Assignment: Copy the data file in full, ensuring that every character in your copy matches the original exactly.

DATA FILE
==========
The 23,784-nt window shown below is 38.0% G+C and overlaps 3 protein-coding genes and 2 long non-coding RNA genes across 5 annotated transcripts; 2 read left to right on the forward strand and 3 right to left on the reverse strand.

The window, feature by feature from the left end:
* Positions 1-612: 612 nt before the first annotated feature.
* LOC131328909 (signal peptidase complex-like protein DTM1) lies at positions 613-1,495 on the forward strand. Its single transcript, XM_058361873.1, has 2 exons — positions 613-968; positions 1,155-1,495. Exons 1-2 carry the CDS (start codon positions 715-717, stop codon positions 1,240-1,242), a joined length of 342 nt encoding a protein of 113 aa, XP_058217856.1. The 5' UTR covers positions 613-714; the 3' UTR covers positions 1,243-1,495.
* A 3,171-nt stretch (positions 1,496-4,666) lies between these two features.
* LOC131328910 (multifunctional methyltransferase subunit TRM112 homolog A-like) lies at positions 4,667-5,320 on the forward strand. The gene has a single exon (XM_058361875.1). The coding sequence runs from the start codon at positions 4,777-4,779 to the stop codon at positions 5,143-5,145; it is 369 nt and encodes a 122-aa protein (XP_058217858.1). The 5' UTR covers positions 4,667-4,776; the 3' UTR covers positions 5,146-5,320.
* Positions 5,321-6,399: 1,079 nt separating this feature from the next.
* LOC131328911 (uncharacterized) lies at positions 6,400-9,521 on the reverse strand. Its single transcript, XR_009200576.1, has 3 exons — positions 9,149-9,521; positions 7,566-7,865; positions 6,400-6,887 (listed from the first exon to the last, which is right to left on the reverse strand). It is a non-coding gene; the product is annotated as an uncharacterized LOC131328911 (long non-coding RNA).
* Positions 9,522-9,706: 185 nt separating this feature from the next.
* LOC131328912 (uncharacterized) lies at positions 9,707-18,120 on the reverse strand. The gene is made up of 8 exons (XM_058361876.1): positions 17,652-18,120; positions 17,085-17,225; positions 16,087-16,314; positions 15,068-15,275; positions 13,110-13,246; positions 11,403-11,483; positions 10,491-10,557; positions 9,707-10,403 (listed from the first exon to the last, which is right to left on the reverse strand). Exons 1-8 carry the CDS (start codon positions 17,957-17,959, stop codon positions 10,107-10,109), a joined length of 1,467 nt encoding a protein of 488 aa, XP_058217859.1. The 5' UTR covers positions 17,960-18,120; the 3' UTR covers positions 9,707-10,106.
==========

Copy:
The 23,784-nt window shown below is 38.0% G+C and overlaps 3 protein-coding genes and 2 long non-coding RNA genes across 5 annotated transcripts; 2 read left to right on the forward strand and 3 right to left on the reverse strand.

The window, feature by feature from the left end:
* Positions 1-612: 612 nt before the first annotated feature.
* LOC131328909 (signal peptidase complex-like protein DTM1) lies at positions 613-1,495 on the forward strand. Its single transcript, XM_058361873.1, has 2 exons — positions 613-968; positions 1,155-1,495. Exons 1-2 carry the CDS (start codon positions 715-717, stop codon positions 1,240-1,242), a joined length of 342 nt encoding a protein of 113 aa, XP_058217856.1. The 5' UTR covers positions 613-714; the 3' UTR covers positions 1,243-1,495.
* A 3,171-nt stretch (positions 1,496-4,666) lies between these two features.
* LOC131328910 (multifunctional methyltransferase subunit TRM112 homolog A-like) lies at positions 4,667-5,320 on the forward strand. The gene has a single exon (XM_058361875.1). The coding sequence runs from the start codon at positions 4,777-4,779 to the stop codon at positions 5,143-5,145; it is 369 nt and encodes a 122-aa protein (XP_058217858.1). The 5' UTR covers positions 4,667-4,776; the 3' UTR covers positions 5,146-5,320.
* Positions 5,321-6,399: 1,079 nt separating this feature from the next.
* LOC131328911 (uncharacterized) lies at positions 6,400-9,521 on the reverse strand. Its single transcript, XR_009200576.1, has 3 exons — positions 9,149-9,521; positions 7,566-7,865; positions 6,400-6,887 (listed from the first exon to the last, which is right to left on the reverse strand). It is a non-coding gene; the product is annotated as an uncharacterized LOC131328911 (long non-coding RNA).
* Positions 9,522-9,706: 185 nt separating this feature from the next.
* LOC131328912 (uncharacterized) lies at positions 9,707-18,120 on the reverse strand. The gene is made up of 8 exons (XM_058361876.1): positions 17,652-18,120; positions 17,085-17,225; positions 16,087-16,314; positions 15,068-15,275; positions 13,110-13,246; positions 11,403-11,483; positions 10,491-10,557; positions 9,707-10,403 (listed from the first exon to the last, which is right to left on the reverse strand). Exons 1-8 carry the CDS (start codon positions 17,957-17,959, stop codon positions 10,107-10,109), a joined length of 1,467 nt encoding a protein of 488 aa, XP_058217859.1. The 5' UTR covers positions 17,960-18,120; the 3' UTR covers positions 9,707-10,106.